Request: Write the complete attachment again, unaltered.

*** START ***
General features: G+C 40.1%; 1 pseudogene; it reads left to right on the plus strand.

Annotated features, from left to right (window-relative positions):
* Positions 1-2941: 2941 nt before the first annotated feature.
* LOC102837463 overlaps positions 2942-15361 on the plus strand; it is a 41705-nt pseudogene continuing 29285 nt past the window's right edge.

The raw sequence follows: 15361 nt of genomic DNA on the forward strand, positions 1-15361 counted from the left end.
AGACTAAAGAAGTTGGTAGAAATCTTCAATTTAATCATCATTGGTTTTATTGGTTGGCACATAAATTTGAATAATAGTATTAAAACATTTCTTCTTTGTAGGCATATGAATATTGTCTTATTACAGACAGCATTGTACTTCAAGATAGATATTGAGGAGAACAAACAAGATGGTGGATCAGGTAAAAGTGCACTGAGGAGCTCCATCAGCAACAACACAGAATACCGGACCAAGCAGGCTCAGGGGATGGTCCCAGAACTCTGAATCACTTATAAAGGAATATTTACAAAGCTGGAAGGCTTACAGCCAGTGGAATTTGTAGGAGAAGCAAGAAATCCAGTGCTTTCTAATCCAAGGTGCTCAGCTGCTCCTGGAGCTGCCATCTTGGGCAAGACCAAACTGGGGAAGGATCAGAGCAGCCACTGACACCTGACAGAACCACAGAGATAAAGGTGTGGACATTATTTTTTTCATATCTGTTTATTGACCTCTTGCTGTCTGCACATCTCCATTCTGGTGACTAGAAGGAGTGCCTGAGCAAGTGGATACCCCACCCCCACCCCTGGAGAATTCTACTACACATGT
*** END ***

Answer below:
General features: G+C 40.1%; 1 pseudogene; it reads left to right on the plus strand.

Annotated features, from left to right (window-relative positions):
* Positions 1-2941: 2941 nt before the first annotated feature.
* LOC102837463 overlaps positions 2942-15361 on the plus strand; it is a 41705-nt pseudogene continuing 29285 nt past the window's right edge.

The raw sequence follows: 15361 nt of genomic DNA on the forward strand, positions 1-15361 counted from the left end.
AGACTAAAGAAGTTGGTAGAAATCTTCAATTTAATCATCATTGGTTTTATTGGTTGGCACATAAATTTGAATAATAGTATTAAAACATTTCTTCTTTGTAGGCATATGAATATTGTCTTATTACAGACAGCATTGTACTTCAAGATAGATATTGAGGAGAACAAACAAGATGGTGGATCAGGTAAAAGTGCACTGAGGAGCTCCATCAGCAACAACACAGAATACCGGACCAAGCAGGCTCAGGGGATGGTCCCAGAACTCTGAATCACTTATAAAGGAATATTTACAAAGCTGGAAGGCTTACAGCCAGTGGAATTTGTAGGAGAAGCAAGAAATCCAGTGCTTTCTAATCCAAGGTGCTCAGCTGCTCCTGGAGCTGCCATCTTGGGCAAGACCAAACTGGGGAAGGATCAGAGCAGCCACTGACACCTGACAGAACCACAGAGATAAAGGTGTGGACATTATTTTTTTCATATCTGTTTATTGACCTCTTGCTGTCTGCACATCTCCATTCTGGTGACTAGAAGGAGTGCCTGAGCAAGTGGATACCCCACCCCCACCCCTGGAGAATTCTACTACACATGT